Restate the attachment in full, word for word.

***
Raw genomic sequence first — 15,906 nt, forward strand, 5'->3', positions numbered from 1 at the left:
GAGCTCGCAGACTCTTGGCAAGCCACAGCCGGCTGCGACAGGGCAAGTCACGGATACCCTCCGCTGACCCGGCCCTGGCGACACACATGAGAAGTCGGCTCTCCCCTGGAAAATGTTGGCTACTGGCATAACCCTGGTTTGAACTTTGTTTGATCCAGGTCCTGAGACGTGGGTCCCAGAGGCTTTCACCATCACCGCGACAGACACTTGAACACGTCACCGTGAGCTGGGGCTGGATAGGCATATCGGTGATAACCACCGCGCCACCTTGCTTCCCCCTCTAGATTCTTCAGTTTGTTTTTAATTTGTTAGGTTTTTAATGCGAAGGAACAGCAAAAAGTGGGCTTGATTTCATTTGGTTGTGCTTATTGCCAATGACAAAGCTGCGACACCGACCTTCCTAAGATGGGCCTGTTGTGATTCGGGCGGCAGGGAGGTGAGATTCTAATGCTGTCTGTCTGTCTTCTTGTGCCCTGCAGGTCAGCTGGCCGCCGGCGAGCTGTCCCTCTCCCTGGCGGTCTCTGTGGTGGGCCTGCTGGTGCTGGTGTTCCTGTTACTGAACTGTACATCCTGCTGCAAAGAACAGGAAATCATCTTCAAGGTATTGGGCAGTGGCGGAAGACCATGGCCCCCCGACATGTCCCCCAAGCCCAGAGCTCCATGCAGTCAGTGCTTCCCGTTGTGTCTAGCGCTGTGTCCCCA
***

Raw genomic sequence first — 15,906 nt, forward strand, 5'->3', positions numbered from 1 at the left:
GAGCTCGCAGACTCTTGGCAAGCCACAGCCGGCTGCGACAGGGCAAGTCACGGATACCCTCCGCTGACCCGGCCCTGGCGACACACATGAGAAGTCGGCTCTCCCCTGGAAAATGTTGGCTACTGGCATAACCCTGGTTTGAACTTTGTTTGATCCAGGTCCTGAGACGTGGGTCCCAGAGGCTTTCACCATCACCGCGACAGACACTTGAACACGTCACCGTGAGCTGGGGCTGGATAGGCATATCGGTGATAACCACCGCGCCACCTTGCTTCCCCCTCTAGATTCTTCAGTTTGTTTTTAATTTGTTAGGTTTTTAATGCGAAGGAACAGCAAAAAGTGGGCTTGATTTCATTTGGTTGTGCTTATTGCCAATGACAAAGCTGCGACACCGACCTTCCTAAGATGGGCCTGTTGTGATTCGGGCGGCAGGGAGGTGAGATTCTAATGCTGTCTGTCTGTCTTCTTGTGCCCTGCAGGTCAGCTGGCCGCCGGCGAGCTGTCCCTCTCCCTGGCGGTCTCTGTGGTGGGCCTGCTGGTGCTGGTGTTCCTGTTACTGAACTGTACATCCTGCTGCAAAGAACAGGAAATCATCTTCAAGGTATTGGGCAGTGGCGGAAGACCATGGCCCCCCGACATGTCCCCCAAGCCCAGAGCTCCATGCAGTCAGTGCTTCCCGTTGTGTCTAGCGCTGTGTCCCCA